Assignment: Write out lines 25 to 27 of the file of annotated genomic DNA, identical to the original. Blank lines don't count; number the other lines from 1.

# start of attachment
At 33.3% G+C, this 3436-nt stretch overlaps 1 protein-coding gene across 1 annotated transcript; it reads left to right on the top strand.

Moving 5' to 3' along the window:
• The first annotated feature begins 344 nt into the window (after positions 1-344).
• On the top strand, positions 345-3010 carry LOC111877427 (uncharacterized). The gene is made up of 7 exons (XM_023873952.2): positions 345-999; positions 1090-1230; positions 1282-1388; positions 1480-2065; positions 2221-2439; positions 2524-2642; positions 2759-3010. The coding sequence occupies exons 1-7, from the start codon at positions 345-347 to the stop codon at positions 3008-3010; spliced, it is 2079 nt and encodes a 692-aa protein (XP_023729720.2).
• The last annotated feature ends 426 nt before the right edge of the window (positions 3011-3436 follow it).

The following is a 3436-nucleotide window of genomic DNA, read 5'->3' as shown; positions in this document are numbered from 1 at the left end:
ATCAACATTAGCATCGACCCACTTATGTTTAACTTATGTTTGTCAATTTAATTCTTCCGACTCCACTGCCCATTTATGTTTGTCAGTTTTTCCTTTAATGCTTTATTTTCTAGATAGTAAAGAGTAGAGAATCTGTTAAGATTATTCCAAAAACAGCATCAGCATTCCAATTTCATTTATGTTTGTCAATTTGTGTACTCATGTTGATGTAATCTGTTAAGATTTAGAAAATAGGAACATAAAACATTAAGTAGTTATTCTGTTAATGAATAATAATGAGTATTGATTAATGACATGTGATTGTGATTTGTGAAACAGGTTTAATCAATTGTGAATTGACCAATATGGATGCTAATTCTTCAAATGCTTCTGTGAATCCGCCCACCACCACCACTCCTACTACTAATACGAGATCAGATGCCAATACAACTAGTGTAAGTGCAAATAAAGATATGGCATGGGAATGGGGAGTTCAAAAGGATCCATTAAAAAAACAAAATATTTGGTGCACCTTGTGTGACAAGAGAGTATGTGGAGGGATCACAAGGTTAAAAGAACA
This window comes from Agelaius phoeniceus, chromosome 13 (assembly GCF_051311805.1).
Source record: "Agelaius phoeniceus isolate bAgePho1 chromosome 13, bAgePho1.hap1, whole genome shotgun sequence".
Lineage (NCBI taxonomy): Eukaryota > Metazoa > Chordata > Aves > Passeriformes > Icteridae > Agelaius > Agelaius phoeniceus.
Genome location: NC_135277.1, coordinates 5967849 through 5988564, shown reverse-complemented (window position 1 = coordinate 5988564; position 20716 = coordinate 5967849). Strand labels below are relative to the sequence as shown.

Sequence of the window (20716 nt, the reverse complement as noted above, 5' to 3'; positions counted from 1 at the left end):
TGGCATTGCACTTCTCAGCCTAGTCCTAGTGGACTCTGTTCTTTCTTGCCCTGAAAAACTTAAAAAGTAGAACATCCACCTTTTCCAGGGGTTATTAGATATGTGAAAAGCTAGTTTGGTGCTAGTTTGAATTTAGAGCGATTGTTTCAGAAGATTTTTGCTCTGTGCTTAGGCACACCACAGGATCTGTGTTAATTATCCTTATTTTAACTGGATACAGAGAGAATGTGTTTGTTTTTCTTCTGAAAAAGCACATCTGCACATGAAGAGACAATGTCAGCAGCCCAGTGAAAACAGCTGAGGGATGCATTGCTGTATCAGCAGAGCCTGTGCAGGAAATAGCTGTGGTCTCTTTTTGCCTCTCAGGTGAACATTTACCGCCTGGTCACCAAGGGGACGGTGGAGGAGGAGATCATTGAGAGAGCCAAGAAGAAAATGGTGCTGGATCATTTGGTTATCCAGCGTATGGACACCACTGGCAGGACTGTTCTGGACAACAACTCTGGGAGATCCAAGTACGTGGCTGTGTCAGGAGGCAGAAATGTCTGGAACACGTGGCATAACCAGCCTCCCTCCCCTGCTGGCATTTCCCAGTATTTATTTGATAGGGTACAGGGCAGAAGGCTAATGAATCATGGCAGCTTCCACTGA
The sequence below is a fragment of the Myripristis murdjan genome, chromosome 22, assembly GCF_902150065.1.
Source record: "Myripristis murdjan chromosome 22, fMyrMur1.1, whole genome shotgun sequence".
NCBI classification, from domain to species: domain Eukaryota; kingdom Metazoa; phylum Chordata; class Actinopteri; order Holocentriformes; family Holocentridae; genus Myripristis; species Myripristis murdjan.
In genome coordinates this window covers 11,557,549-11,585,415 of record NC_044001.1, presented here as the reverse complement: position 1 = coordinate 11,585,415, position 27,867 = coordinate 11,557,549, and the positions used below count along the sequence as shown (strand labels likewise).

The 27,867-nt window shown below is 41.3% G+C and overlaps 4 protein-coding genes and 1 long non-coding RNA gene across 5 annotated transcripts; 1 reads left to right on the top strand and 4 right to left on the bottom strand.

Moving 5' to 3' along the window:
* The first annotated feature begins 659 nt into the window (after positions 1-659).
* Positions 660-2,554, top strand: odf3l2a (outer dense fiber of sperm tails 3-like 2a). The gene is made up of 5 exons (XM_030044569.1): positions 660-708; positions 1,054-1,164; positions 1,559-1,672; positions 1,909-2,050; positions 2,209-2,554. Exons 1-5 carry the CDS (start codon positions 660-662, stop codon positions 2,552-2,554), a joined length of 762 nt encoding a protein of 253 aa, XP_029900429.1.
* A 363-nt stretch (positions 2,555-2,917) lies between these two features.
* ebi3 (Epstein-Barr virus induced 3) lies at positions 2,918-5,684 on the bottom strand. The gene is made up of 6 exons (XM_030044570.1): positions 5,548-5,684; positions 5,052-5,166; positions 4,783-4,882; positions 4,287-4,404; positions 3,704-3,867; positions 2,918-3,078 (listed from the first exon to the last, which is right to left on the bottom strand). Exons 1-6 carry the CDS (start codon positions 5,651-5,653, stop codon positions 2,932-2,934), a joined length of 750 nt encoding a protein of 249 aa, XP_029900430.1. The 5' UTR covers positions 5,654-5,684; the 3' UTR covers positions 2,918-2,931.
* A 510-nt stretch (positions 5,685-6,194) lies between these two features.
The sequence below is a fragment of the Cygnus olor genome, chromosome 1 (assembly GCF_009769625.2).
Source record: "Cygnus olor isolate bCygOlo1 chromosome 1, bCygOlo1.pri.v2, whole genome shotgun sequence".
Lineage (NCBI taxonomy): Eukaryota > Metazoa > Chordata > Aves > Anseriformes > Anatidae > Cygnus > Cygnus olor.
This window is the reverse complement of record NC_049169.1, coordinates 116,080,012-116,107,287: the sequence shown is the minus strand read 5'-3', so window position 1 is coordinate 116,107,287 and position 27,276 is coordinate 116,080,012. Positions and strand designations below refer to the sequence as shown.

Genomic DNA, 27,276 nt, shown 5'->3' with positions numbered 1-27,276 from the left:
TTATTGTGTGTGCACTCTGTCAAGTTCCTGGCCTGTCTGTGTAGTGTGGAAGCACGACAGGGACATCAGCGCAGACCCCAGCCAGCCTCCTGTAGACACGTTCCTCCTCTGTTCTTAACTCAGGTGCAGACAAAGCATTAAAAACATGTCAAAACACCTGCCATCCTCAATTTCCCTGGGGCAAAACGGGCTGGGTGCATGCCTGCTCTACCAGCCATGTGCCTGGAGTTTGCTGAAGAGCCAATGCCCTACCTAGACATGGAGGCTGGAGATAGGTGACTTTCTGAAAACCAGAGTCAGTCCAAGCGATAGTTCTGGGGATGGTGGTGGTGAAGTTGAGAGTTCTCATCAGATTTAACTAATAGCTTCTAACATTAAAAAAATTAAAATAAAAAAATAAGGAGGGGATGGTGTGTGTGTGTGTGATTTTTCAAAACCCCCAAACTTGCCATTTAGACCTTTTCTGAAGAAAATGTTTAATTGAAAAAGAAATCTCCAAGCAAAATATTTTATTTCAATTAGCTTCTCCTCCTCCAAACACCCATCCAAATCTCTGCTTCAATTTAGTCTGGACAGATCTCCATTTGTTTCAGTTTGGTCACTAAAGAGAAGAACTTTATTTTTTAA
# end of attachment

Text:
The sequence below is a fragment of the Cygnus olor genome, chromosome 1 (assembly GCF_009769625.2).
Source record: "Cygnus olor isolate bCygOlo1 chromosome 1, bCygOlo1.pri.v2, whole genome shotgun sequence".
Lineage (NCBI taxonomy): Eukaryota > Metazoa > Chordata > Aves > Anseriformes > Anatidae > Cygnus > Cygnus olor.